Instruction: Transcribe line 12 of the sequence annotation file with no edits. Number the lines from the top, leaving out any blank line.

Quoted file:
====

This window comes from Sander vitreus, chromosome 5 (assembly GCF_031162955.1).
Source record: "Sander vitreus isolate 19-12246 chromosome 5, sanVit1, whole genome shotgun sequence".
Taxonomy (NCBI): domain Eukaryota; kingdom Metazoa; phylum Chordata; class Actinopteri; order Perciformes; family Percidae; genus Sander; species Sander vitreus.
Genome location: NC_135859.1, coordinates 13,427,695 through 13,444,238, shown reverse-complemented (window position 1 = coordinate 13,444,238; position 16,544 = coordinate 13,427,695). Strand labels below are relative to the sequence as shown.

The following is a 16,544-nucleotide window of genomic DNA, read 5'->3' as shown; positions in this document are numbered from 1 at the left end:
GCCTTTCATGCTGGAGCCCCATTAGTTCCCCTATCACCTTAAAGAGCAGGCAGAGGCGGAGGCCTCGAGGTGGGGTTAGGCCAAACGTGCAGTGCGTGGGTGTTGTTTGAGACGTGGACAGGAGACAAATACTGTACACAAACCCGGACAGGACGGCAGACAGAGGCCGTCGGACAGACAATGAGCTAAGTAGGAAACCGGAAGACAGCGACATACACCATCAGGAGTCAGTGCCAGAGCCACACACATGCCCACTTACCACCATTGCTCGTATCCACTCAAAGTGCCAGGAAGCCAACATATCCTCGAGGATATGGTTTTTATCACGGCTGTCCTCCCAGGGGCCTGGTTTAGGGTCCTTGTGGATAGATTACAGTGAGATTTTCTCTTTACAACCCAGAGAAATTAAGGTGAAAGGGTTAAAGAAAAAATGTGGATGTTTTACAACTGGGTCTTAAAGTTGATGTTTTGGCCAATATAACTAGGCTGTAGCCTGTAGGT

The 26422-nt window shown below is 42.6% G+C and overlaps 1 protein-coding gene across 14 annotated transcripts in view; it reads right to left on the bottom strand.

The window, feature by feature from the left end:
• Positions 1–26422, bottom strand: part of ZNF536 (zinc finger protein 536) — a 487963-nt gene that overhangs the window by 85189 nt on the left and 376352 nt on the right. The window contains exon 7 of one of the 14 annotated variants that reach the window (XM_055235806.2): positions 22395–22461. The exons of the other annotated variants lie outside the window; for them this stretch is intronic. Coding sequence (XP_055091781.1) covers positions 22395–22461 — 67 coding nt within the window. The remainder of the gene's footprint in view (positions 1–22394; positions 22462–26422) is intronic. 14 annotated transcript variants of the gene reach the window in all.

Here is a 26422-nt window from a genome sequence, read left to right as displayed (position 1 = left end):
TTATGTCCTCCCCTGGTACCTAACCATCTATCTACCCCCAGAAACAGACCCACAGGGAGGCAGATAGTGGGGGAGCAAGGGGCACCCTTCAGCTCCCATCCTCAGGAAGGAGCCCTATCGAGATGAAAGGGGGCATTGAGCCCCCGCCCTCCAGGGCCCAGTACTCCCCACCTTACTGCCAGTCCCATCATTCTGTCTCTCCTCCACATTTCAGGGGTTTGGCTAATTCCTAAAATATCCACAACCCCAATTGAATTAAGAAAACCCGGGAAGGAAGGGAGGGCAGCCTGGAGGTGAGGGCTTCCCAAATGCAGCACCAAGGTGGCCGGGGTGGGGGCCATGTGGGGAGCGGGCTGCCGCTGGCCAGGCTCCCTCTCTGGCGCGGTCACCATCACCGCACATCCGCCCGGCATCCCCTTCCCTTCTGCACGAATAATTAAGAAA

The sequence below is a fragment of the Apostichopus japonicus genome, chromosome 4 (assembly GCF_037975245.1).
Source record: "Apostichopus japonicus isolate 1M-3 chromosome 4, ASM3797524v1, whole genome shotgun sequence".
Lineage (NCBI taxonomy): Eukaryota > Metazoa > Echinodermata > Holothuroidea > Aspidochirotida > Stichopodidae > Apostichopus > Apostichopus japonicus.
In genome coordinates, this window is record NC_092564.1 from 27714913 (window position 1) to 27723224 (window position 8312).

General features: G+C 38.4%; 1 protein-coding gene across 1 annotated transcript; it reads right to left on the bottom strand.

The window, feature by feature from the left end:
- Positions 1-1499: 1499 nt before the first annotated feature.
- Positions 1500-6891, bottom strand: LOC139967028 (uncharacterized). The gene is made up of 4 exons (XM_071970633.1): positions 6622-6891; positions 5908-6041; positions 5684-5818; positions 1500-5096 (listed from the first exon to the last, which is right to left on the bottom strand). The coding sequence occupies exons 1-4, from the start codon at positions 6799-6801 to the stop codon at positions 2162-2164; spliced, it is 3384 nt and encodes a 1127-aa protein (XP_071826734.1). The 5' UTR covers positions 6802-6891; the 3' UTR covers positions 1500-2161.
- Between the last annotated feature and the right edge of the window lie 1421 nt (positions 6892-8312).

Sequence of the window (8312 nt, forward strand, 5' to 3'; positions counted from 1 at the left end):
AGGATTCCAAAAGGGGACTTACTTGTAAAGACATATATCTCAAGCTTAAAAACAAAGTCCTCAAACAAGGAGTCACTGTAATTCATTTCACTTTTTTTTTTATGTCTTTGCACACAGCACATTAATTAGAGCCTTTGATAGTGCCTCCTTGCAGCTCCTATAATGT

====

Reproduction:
The sequence below is a fragment of the Apostichopus japonicus genome, chromosome 4 (assembly GCF_037975245.1).